The year 2019 has not been kind to the Open Content community, particularly for those wanting to use CC0-/public domain-licensed images for remixing in presentations, websites, etc.
Many of the major platforms that have grown a reputation of making open, CC0-licensed images available for everyone decided to take a step back and introduce tailored licenses that would explicitly forbit the large-scale copying of content from their respective servers (a strategy that has led to the establishmend of "copycat platforms" such as Pexels, which mainly served content that had been copied from e.g. Pixabay and Gratisography, and which now has also introduced it's own license).
Now you might ask what's the fuzz about this?
All in all, it's about clarity - with universal CC0 attribution, people knew what they were using, and image creators had a way of making sure that re-use was allowed no matter what - making an image available via CC0 meant that the author/copyright holder agrees with others using this work in any way, be it commercially or not, and allowing alterations without the need of attribution (altough many of course appreciate it ;) ).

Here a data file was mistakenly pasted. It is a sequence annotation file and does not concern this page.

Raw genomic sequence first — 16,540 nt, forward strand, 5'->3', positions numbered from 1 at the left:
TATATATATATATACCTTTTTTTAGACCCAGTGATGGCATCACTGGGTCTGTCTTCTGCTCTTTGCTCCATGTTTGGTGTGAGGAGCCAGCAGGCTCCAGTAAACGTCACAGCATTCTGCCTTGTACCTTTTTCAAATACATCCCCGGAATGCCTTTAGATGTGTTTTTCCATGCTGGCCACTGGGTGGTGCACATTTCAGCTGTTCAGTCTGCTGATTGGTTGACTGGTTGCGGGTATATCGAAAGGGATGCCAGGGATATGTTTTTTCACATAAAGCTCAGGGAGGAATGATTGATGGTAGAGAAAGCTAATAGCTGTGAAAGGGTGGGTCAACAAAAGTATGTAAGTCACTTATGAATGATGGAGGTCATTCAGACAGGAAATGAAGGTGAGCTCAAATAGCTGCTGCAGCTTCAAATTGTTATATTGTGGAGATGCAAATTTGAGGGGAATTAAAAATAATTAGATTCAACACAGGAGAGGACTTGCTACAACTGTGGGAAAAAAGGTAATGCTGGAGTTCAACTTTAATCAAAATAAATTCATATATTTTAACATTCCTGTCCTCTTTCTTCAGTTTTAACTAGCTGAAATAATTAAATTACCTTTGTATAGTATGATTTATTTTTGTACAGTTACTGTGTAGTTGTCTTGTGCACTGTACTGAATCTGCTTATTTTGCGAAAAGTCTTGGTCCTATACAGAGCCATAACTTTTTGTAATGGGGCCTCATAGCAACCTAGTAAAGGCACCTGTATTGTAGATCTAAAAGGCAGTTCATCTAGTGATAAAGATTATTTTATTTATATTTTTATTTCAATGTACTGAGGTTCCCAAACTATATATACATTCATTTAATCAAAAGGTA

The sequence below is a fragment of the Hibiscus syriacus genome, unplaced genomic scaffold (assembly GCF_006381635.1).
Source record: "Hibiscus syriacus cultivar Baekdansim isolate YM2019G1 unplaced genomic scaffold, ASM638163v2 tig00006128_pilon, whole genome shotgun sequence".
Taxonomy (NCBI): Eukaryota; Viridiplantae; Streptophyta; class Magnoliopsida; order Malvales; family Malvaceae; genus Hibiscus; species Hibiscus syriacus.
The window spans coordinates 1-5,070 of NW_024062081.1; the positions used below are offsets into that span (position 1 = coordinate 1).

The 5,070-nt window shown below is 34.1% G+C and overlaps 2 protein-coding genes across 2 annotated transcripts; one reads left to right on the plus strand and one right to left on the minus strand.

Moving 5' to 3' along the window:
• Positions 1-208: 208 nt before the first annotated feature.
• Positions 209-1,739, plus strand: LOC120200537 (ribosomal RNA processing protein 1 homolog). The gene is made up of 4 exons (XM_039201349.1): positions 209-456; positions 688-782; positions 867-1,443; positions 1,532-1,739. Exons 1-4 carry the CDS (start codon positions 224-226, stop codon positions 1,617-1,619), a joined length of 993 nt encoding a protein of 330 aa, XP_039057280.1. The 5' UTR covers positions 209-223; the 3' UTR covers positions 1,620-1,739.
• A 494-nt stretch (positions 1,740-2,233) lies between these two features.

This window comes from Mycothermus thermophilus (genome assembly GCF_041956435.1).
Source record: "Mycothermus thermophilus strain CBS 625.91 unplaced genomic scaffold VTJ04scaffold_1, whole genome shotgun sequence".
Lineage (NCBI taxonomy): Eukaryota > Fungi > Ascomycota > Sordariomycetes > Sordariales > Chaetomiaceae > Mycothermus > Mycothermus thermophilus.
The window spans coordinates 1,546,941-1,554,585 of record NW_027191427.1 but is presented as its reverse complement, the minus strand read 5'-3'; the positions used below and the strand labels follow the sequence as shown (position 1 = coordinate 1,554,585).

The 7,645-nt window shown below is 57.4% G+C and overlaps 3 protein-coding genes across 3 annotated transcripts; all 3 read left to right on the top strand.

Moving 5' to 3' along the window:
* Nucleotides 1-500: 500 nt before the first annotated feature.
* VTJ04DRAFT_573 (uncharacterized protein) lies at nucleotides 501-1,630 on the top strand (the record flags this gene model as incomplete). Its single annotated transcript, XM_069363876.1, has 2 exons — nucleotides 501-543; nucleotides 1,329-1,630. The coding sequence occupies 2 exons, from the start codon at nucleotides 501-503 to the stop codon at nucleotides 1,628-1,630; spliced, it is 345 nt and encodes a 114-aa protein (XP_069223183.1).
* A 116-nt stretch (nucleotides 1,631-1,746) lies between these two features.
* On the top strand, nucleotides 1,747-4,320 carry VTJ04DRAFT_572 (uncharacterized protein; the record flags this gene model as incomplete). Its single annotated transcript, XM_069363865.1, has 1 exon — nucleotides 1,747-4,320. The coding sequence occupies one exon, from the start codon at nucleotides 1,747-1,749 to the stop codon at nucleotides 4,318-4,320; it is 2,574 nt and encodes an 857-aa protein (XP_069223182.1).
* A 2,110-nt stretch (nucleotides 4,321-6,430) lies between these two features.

With the rise of platform-specific licensing, this universal intention has now been subverted - see e.g. irights.info for a detailed discussion of Pixabay's choice of a new license (in German)). For programmers, and with them theme developers in particular, this has further implications, as pixelrockstar notes, quoting Carolina Nymark: "Long story short, under the new Pixabay License the photos will not be GPL compatible".
But fear not, there are still a variety of options that can help you find image material that is licensed under Creative Commons Zero, thus allowing re-use for any open content whatsoever.
still the usual, including...